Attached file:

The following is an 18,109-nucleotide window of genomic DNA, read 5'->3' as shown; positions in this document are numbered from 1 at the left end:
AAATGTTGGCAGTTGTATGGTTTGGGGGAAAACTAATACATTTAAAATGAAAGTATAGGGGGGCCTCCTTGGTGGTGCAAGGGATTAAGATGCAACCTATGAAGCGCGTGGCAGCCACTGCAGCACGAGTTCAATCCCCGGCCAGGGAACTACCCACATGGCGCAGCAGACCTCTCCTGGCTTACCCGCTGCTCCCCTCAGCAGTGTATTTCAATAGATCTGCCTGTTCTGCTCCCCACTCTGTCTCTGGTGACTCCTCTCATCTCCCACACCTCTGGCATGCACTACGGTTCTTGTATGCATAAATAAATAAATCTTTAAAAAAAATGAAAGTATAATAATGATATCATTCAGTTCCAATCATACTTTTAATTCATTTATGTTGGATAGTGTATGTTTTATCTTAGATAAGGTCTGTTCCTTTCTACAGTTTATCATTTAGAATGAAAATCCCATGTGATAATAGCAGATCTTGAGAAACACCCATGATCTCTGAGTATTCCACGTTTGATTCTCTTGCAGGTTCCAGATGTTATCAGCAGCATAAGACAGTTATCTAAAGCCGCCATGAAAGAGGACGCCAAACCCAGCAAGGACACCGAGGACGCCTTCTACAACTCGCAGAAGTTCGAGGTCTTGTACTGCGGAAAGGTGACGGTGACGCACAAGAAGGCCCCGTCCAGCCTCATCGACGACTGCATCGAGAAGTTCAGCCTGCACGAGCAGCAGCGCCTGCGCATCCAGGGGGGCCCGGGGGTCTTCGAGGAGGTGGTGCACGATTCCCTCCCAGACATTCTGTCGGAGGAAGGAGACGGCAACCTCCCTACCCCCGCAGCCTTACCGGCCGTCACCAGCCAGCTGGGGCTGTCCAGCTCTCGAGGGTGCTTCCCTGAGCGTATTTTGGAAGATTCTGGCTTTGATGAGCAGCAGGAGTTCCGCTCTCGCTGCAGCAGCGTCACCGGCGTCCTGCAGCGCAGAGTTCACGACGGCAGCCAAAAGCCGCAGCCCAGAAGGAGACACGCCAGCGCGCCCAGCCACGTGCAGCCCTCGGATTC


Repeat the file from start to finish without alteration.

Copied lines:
The following is an 18,109-nucleotide window of genomic DNA, read 5'->3' as shown; positions in this document are numbered from 1 at the left end:
AAATGTTGGCAGTTGTATGGTTTGGGGGAAAACTAATACATTTAAAATGAAAGTATAGGGGGGCCTCCTTGGTGGTGCAAGGGATTAAGATGCAACCTATGAAGCGCGTGGCAGCCACTGCAGCACGAGTTCAATCCCCGGCCAGGGAACTACCCACATGGCGCAGCAGACCTCTCCTGGCTTACCCGCTGCTCCCCTCAGCAGTGTATTTCAATAGATCTGCCTGTTCTGCTCCCCACTCTGTCTCTGGTGACTCCTCTCATCTCCCACACCTCTGGCATGCACTACGGTTCTTGTATGCATAAATAAATAAATCTTTAAAAAAAATGAAAGTATAATAATGATATCATTCAGTTCCAATCATACTTTTAATTCATTTATGTTGGATAGTGTATGTTTTATCTTAGATAAGGTCTGTTCCTTTCTACAGTTTATCATTTAGAATGAAAATCCCATGTGATAATAGCAGATCTTGAGAAACACCCATGATCTCTGAGTATTCCACGTTTGATTCTCTTGCAGGTTCCAGATGTTATCAGCAGCATAAGACAGTTATCTAAAGCCGCCATGAAAGAGGACGCCAAACCCAGCAAGGACACCGAGGACGCCTTCTACAACTCGCAGAAGTTCGAGGTCTTGTACTGCGGAAAGGTGACGGTGACGCACAAGAAGGCCCCGTCCAGCCTCATCGACGACTGCATCGAGAAGTTCAGCCTGCACGAGCAGCAGCGCCTGCGCATCCAGGGGGGCCCGGGGGTCTTCGAGGAGGTGGTGCACGATTCCCTCCCAGACATTCTGTCGGAGGAAGGAGACGGCAACCTCCCTACCCCCGCAGCCTTACCGGCCGTCACCAGCCAGCTGGGGCTGTCCAGCTCTCGAGGGTGCTTCCCTGAGCGTATTTTGGAAGATTCTGGCTTTGATGAGCAGCAGGAGTTCCGCTCTCGCTGCAGCAGCGTCACCGGCGTCCTGCAGCGCAGAGTTCACGACGGCAGCCAAAAGCCGCAGCCCAGAAGGAGACACGCCAGCGCGCCCAGCCACGTGCAGCCCTCGGATTC